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U.S. officials secretly visit front lines

©Los Angeles Times,
published November 10, 2001


SHIRKAT, Afghanistan -- For more than a week, U.S. officials secretly have been touring opposition-held areas of Afghanistan including the front line north of the capital, Kabul, and might have been scouting locations for a military base.

The anti-Taliban Northern Alliance refuses to say how many U.S. soldiers and civilians are in the territory it controls, or what they are doing beyond assisting airstrikes against Taliban positions.

But privately, the alliance acknowledges it has been assisting U.S. officials in civilian dress as they check on an airstrip under construction about 40 miles northeast of Kabul and on the front lines to the south of it.

Afghan guards at a huge, largely empty textile factory right beside the new airstrip said in interviews Friday that two Western-looking men visited the complex on Oct. 4. It was the same day that four men in U.S.-made sportwear were seen observing Northern Alliance military maneuvers on a hillside just down the road.

The textile factory would make an ideal base if U.S. ground troops were sent here. It sits on an estimated 120 acres of land with numerous large, empty warehouses. The complex is surrounded by a high stone wall, topped by barbed wire, and has guard houses at each corner.

The factory's guards weren't told who the men were, or the reason for their visit, but said one spoke English. It was the first time foreigners had visited the plant since it was shut down 20 years ago, said guard Faiz Mohammed, 58, who has worked there 47 years.

"They looked around for one or two hours," Mohammed said. "They looked at the whole place. They also filmed it."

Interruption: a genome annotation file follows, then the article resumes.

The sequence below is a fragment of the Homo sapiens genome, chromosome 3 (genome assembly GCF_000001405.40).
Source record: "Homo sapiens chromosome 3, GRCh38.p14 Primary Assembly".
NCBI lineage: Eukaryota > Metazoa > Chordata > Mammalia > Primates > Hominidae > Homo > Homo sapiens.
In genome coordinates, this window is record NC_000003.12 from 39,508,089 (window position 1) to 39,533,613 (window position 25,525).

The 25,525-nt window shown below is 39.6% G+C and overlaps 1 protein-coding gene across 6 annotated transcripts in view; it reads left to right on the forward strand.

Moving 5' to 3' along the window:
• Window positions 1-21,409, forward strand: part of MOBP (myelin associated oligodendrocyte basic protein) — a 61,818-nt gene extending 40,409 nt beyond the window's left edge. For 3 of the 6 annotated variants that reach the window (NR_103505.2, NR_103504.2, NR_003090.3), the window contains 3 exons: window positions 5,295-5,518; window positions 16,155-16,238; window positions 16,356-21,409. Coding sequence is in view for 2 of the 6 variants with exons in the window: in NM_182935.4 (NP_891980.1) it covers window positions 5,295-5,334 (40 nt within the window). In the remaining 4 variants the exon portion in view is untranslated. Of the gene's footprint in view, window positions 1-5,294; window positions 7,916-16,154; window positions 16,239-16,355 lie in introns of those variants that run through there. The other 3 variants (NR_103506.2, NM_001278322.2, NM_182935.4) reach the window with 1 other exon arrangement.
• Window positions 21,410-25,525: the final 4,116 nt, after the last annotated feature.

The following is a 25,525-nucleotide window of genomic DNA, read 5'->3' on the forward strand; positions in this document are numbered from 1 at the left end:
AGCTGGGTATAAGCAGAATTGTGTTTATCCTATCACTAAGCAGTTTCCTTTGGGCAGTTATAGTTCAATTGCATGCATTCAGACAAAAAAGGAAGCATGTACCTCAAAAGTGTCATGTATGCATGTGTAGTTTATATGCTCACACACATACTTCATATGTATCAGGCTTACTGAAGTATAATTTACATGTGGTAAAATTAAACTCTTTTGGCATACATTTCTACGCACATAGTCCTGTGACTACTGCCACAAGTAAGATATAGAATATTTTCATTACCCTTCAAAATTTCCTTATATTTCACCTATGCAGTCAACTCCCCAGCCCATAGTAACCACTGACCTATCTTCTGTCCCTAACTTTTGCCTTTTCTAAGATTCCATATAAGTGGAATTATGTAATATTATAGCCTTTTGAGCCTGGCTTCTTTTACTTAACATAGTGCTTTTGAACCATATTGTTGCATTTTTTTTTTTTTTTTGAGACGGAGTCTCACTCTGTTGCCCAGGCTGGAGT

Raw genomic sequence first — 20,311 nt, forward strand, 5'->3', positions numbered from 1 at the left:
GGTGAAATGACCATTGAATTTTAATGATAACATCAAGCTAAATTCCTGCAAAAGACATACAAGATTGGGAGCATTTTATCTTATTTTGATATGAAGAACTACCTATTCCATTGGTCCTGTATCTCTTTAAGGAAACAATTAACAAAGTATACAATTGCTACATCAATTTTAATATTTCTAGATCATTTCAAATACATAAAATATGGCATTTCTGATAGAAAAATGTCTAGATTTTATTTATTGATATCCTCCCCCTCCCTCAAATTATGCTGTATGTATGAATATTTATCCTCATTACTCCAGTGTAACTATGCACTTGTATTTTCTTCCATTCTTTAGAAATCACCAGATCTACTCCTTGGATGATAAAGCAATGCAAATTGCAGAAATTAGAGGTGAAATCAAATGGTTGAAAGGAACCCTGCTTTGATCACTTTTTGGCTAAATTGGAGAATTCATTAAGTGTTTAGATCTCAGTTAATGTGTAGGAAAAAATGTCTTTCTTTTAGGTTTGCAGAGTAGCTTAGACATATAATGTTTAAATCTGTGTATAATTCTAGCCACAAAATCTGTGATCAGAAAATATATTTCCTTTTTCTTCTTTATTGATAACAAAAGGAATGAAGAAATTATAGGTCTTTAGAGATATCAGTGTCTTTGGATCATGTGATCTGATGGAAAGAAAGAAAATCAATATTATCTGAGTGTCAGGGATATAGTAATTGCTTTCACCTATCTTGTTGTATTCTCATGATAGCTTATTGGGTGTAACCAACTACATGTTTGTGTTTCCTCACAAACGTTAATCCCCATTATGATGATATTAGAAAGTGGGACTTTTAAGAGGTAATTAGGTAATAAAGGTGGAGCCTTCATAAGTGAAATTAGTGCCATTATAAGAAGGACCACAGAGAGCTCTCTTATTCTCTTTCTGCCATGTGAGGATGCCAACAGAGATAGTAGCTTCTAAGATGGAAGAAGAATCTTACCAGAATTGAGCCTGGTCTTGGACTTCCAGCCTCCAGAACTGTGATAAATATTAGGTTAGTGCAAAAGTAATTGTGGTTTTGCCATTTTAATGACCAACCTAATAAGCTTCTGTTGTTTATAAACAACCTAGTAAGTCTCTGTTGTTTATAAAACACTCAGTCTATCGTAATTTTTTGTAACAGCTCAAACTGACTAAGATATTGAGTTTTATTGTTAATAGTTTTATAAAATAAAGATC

The guards' description of the camera fit that of a pocket-sized digital video camera used by one of the observers at the military maneuvers. The men were dressed similarly, with sunglasses and their heads covered in Afghan scarves, the factory guards said.

U.S. bombing of Taliban positions north of Kabul has increased in recent days. After initially criticizing the U.S. bombing as too limited, Northern Alliance commanders now praise both the scope and the accuracy of the U.S. attacks.

The United States is providing the Northern Alliance with military advisers on the ground and bombing from above in the hope that Afghan troops can remove the Taliban regime without a large commitment of U.S. ground forces. Afghanistan has a long history of defeating foreign invaders.

U.S. officials appear to be laying the groundwork now for troop deployments by assessing how their logistical needs could be met in a country where electricity, clean water and other basics are in short supply.

If the alliance launches an offensive and drives Taliban forces back from positions near the former Soviet air base at Bagram, it could be used by large military transports. But the alliance appears to be close to finishing the half-mile airstrip at Shirkat as insurance if Bagram can't be made safe.

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